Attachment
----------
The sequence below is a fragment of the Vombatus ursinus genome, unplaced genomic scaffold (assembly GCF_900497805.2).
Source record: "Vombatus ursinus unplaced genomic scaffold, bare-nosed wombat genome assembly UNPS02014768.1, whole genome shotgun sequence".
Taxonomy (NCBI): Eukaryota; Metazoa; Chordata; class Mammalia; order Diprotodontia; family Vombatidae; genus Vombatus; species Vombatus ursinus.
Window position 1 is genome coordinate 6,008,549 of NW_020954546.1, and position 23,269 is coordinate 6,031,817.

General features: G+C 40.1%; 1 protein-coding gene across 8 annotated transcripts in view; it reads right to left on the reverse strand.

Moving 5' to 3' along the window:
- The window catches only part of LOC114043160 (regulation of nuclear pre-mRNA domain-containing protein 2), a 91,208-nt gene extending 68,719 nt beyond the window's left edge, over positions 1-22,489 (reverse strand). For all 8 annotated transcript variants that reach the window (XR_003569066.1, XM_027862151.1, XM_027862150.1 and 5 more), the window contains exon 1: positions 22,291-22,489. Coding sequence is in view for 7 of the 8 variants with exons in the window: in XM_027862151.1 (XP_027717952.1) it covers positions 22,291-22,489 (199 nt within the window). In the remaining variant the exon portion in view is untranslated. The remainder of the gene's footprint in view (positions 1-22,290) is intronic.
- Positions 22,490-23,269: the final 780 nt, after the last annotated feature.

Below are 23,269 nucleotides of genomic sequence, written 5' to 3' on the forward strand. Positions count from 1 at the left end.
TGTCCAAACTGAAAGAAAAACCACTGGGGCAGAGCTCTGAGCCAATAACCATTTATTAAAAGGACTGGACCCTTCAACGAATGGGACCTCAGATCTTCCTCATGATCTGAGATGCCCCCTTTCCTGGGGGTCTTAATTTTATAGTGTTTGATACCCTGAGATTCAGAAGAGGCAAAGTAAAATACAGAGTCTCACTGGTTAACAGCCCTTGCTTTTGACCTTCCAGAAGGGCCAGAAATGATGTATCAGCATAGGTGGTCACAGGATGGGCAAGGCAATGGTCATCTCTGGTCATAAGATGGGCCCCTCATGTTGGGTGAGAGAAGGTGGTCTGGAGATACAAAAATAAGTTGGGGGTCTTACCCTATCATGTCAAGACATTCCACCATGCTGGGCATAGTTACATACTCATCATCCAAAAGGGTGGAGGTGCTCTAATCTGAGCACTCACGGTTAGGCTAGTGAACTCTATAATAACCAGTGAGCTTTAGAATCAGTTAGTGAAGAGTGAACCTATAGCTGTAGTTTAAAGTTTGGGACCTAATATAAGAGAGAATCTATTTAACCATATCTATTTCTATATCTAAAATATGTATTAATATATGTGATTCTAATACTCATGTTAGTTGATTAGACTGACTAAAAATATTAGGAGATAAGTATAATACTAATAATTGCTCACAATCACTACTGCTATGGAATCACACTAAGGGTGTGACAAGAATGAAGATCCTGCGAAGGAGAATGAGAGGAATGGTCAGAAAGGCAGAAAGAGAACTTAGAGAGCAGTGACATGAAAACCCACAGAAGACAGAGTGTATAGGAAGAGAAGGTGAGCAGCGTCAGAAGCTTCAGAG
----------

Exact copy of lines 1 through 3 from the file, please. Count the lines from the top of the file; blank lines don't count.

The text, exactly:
The sequence below is a fragment of the Vombatus ursinus genome, unplaced genomic scaffold (assembly GCF_900497805.2).
Source record: "Vombatus ursinus unplaced genomic scaffold, bare-nosed wombat genome assembly UNPS02014768.1, whole genome shotgun sequence".
Taxonomy (NCBI): Eukaryota; Metazoa; Chordata; class Mammalia; order Diprotodontia; family Vombatidae; genus Vombatus; species Vombatus ursinus.